Cowichan Lake Salmonid Enhancement Society (CLSES) members are excited: they’ve found chinook as well as coho fry this summer in some of the small creeks that flow into Cowichan Lake.
According to Bob Crandall, president of the society, the group’s years of vigilance have paid off.
In June, he was working by himself at Ashburnham Creek in Honeymoon Bay, trying to rescue coho fry out of the lower pool below the South Shore Road bridge.
“There were plenty in the pool. I netted 1,900 of them and released them into [Cowichan] Lake. I went back to the pool and it crossed my mind that I was not looking closely enough at these fry.
“You know, you get pretty excited when you find fish that need to be rescued and you can rescue them. That’s rewarding. Sometimes you get really caught up in that. But I stopped suddenly because I saw something and realized: these aren’t all coho. I got down on my hands and knees to have a closer look and realized, wow, some of these are chinook. These are what we’d been looking for. So I froze a tiny one and shipped it off to the lab right away,” Crandall said.
The Department of Fisheries and Oceans (DFO) confirmed it was a chinook.
“Another member of our group found them in Robertson and then as a group we found them in Sutton as well,” he said.
Since then they have performed microsurgery on the chinook they’ve found and sent away samples for analysis.
“We have secured close to 200 samples. I have the last 42 DNA samples in my possession and I’m waiting to transfer them probably later this week to the DFO lab. About the third week of September we’ll get the results back from the DNA testing to see if they are spring chinook or fall chinook,” Crandall said.
“We’re very excited about that. Imagine watching for two and a half years and not finding anything and then, wow, you find it.”
It’s been a really dry year, with not as much flow of water to help the fish get around and that might have played a part in the discovery of chinook up at Honeymoon Bay.
“It could have been that they were trapped early, and that’s what made it possible for us to find them,” he said.
There has been a great deal of effort put into researching what’s in the Cowichan system this year, according to Crandall.
“We [the Cowichan Lake Salmonid Enhancement Society] were working with Lake Cowichan First Nation and [biologist] Ted Burns for the first two years looking for chinook and then this year we had extra help arrive from One Cowichan, the Cowichan Lake and River Stewardship Society, Cowichan Tribes and DFO. They’ve been doing a lot of chinook research all up and down the Cowichan River this year and I was doing the tributaries up at the lake,” he said.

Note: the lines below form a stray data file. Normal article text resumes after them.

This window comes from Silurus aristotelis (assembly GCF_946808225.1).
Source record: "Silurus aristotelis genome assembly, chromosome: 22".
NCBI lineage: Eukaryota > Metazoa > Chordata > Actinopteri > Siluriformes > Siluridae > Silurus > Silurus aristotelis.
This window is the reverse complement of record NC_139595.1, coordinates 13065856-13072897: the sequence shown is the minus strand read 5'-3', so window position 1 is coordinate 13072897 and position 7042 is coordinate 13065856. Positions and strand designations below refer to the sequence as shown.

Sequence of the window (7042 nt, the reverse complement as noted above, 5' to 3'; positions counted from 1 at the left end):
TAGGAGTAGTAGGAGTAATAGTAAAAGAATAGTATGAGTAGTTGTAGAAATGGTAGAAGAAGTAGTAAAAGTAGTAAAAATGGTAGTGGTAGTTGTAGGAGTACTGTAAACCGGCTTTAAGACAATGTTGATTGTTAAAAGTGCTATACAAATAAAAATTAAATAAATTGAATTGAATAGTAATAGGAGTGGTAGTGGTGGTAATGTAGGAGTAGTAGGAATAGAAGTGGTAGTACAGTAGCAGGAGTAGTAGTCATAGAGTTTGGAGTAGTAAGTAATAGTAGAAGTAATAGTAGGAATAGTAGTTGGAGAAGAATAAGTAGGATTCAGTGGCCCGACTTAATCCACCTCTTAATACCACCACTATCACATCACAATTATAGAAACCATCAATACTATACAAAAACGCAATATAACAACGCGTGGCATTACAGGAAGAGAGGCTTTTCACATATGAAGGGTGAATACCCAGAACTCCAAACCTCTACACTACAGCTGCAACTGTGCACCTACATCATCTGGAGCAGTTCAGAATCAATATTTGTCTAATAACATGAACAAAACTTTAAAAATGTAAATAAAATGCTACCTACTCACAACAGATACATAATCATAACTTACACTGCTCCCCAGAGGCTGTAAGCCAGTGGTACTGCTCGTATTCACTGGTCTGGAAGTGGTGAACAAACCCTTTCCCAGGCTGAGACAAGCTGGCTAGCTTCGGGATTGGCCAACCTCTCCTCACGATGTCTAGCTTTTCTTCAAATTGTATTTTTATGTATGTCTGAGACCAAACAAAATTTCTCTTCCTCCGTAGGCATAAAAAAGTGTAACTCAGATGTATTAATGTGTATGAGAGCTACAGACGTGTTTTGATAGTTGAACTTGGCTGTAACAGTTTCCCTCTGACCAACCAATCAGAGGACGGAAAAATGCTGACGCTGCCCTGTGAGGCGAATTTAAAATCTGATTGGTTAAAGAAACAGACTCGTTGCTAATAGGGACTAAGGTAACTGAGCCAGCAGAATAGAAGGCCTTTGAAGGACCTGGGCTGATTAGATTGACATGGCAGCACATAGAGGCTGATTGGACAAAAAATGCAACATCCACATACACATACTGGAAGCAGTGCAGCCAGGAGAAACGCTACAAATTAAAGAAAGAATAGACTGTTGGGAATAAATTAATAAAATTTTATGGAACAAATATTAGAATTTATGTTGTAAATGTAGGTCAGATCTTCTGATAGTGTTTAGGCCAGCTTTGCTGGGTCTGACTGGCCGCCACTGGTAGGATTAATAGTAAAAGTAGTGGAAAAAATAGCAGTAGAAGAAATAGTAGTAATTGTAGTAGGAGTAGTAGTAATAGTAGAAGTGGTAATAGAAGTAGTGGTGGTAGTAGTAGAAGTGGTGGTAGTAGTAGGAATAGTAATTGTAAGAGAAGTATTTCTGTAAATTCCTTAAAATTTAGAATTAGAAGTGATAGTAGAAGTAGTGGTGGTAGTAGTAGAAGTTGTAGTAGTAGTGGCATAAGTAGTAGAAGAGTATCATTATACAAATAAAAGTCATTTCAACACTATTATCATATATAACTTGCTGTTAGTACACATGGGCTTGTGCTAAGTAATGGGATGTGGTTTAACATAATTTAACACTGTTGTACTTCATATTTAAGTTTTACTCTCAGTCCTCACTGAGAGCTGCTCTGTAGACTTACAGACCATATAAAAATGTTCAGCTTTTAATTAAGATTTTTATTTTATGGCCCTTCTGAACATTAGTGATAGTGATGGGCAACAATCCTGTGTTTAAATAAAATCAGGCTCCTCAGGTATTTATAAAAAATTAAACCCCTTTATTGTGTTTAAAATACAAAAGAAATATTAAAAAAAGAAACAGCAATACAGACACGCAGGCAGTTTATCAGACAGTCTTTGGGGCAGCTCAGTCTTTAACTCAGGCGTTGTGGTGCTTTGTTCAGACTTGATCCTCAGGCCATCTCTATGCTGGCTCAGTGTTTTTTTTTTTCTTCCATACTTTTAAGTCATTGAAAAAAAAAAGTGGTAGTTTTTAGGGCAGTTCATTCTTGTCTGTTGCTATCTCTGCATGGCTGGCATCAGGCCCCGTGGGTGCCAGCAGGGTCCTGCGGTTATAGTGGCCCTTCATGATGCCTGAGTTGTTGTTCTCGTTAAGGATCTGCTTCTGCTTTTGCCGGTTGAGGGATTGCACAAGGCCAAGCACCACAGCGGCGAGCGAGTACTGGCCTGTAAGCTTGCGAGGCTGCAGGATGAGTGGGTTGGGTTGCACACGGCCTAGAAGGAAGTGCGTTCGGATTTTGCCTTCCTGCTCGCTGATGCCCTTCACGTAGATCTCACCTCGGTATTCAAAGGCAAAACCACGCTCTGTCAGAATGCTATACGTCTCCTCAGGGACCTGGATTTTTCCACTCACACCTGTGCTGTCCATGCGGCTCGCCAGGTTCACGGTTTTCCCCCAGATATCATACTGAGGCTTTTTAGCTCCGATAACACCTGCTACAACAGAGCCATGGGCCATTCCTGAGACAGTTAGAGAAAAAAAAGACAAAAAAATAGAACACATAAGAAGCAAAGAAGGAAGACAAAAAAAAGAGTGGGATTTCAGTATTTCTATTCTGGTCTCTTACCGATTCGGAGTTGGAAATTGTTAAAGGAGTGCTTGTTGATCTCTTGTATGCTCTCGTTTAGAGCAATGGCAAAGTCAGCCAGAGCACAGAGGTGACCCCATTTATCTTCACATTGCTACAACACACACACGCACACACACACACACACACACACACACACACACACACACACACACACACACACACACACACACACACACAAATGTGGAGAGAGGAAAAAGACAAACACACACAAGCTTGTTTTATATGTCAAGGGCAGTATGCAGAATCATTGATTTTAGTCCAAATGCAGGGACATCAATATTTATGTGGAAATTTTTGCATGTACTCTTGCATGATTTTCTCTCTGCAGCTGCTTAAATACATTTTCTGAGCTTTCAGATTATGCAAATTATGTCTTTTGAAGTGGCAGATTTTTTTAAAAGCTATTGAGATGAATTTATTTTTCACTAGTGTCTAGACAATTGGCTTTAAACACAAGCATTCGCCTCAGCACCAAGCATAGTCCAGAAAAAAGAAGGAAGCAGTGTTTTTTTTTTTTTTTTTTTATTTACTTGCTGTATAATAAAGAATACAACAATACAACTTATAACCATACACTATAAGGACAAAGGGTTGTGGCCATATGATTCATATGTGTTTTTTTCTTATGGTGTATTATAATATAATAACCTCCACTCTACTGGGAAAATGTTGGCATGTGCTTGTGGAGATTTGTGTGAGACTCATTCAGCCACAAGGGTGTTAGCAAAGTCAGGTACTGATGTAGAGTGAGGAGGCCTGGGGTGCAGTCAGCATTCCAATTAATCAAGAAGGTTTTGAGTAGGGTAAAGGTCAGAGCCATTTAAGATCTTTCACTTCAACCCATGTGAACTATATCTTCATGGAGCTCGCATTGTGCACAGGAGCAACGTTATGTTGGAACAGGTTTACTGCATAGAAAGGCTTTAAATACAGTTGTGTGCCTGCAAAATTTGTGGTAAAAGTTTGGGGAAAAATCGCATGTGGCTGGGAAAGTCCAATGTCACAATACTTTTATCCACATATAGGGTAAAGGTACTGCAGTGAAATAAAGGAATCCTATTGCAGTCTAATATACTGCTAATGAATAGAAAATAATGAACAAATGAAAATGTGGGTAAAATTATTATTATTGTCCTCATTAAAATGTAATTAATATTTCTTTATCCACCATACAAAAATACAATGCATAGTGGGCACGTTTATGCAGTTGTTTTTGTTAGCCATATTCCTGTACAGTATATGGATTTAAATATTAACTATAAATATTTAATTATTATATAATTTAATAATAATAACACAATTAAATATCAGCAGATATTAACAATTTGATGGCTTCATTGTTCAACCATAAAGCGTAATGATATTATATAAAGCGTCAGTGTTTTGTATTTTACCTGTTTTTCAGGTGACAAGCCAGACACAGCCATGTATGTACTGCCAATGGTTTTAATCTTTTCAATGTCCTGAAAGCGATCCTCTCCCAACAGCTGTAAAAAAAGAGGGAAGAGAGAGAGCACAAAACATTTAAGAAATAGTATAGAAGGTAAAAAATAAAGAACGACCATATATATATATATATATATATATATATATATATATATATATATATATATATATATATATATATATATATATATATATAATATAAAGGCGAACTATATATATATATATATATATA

DFO has been doing some significant research in the Cowichan River this year and the chinook watch. It’s been interesting to see how many have made it up above Marie Canyon and the falls, he said.
“There are only two that have made it past the [Lake Cowichan] weir so far, he said. “The rest are in deep pools in the cool water. That’s how Ted Burns explained it to us. They come part way up and they hang out in the cool water until a little bit later when there is a bit less sun per day and the water temperature drops a couple of degrees. Then they get encouragement to move upriver to where they want to go to spawn. That’s their timing.”
The level in the river combined with the amount of heat in a long, dry summer has made it difficult for them, he added.
“At least a couple [of chinook] have been identified by the snorkel crews and scuba divers that were looking for them and I understand they also saw eight sockeye that were doing the same thing as the chinook were: laying down low in cool water in deep pools in the river,” Crandall said.
The salmonid enhancement society’s efforts reach far beyond fry rescue in creeks near Honeymoon Bay.
Crandall’s own work has taken him into both Lake Cowichan and Palsson schools where he has found an enthusiastic response from students for programs like planting trees and painting pictures of fish beside storm drains.
With these helpers and an active group of between 30-60 of its own volunteers, there are always plenty of helping hands to keep the society’s work going, he said.